Project Timeline 2005–2010

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‘People’ refers to what consumers do with media, how they use media resources; it therefore includes demographics, etc.

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Title & Details



  • Andy Donovan, Director, Inter-Arts   (AD)
  • Libby Christie, Executive Director, Arts Funding (LC)
  • Nick Herd, Director, Research and Strategic Analysis (NH)
  • Jackie Bailey, Research Analyst  (JB)
  • Annmarie Chandler, OTB Facilitator (AC)
  • Ross Gibson, OTB Facilitator (RG)

Focusing Question

Where are the Arts in the Future of Australian Television?

Draft Agenda for the workshop

  • 9.30am – Introduction

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Compiled according to the major drivers; people, content, funding, governance, technology. Notes for each individual interviewee are also available.
(Numbers in brackets denote a respondent)

Surprises over the last 10 years

First, a brief history of previous occasions in which the Film and TV industry has proclaimed the imminent end of the world, as we know it!

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PARTICIPATION here and in matrices relating to each of the key drivers is the extent to which someone watching television content can do more than just watch it: Participation could also be the extent to which viewsers allow information to be collected about them for interactive advertising or content suggestions.
Participation is about the extent to which people participate in …(continue reading)


  • Slowness of broadband speeds
  • Lack (of television channels) in rural Australia
  • Lack of national curriculum, consequent loss of opportunity to teach using Australian digital content
  • Nomophobia – importance of mobile phone, devastating feeling of being cut off from the world or news of family
  • Degrees of User Generated Content and ease of accessibility – ‘almost everything I can

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  • Extent of innovation related to the Internet search and especially Google. Its in the miracle category, an unbelievably smart company. Its mix of algorithm, technological expertise, its understanding of users and burgeoning range of new services is the most revolutionary application of communications.
  • Would have thought the new media would have undermined the old media much more than

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No real surprises, perhaps slowness of IPTV to take off


  • IPTV in Australia different from rest of world (France, Italy, Hong Kong, US) where digital broadcast pay-TV channels on IPTV drives high ARPU. Enables triple play (digital tv, broadband, voice), but in Australia cable and satellite are still more economically viable than IPTV.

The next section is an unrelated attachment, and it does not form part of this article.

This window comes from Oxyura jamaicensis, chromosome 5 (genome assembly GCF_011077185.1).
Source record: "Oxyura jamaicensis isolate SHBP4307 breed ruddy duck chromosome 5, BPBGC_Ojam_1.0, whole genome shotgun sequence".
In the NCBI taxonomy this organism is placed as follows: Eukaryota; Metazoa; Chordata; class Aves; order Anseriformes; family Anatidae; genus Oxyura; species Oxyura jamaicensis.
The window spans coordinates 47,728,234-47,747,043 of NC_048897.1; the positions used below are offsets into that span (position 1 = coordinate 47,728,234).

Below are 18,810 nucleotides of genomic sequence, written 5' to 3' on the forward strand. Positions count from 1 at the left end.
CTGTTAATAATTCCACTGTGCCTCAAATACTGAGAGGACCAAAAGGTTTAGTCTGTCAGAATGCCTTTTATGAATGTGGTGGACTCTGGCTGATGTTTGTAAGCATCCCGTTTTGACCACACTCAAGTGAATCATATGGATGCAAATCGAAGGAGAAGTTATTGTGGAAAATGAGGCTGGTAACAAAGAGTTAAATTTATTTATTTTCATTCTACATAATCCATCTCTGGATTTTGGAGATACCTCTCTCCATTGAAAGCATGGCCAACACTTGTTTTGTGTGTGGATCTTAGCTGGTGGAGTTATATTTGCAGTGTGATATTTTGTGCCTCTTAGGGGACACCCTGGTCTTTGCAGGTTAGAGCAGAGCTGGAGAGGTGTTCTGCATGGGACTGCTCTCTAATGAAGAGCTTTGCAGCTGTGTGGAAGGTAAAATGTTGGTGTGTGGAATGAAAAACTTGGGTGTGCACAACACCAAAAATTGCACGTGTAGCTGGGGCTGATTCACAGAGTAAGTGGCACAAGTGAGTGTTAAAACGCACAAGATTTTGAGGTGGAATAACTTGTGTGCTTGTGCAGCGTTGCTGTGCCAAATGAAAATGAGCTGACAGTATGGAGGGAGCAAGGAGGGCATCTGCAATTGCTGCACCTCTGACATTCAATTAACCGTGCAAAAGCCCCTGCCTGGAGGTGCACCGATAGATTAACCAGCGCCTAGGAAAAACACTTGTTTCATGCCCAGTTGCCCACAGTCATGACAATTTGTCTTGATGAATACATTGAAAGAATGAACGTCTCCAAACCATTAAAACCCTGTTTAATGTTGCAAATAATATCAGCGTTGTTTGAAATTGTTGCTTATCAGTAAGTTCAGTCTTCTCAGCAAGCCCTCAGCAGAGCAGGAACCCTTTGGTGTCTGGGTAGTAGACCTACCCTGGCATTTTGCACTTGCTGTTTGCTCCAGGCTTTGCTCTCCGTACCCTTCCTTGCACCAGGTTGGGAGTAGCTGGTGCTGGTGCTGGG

• Cost of IPTV coming

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Key words and themes

Media portability; wireless expectations; “snacking” versus sustainable content; shifts in free trade, globalisation, local and protected markets; revisions to the relationship/funding structures between the free to airs and the independent production sector; “sharing the risk”.


  • The portability of media and its responsiveness to location for information and entertainment not imagined 10 years ago.
  • Truncation

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  • storage capacity and how it changes relationship with content which is now portable and shareable
  • Total portability as in iPhone/multiplatform accessibility as in Apple TV.
  • Engagement with content
  • Intensity of engagement
  • Consumer initiation (uses “Lost” as an example of complex community interaction delivering new content in ways unintended by the original creators. Asks how now those interactions might

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  • How slowly things have developed
  • How far interactivity has developed
  • Total failure of subscription model for online content
  • Power of the idea of ‘free’
  • More advertising where that came from – engine clearly there


  • Bandwidth is the only thing holding back IPTV services


  • Don’t underestimate the power of the idea of ‘free’

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  • Most elements of digital platform were in place prior to 2000 – a surprise that was not surprising
  • The 3D Web is coming
  • Doomsday scenario – 9/11 scenario where the Internet is taken or significant parts of it are through exploitation of network weaknesses.
  • Management needs to learn adaptive strategies –to work with digital content and delivery, managers

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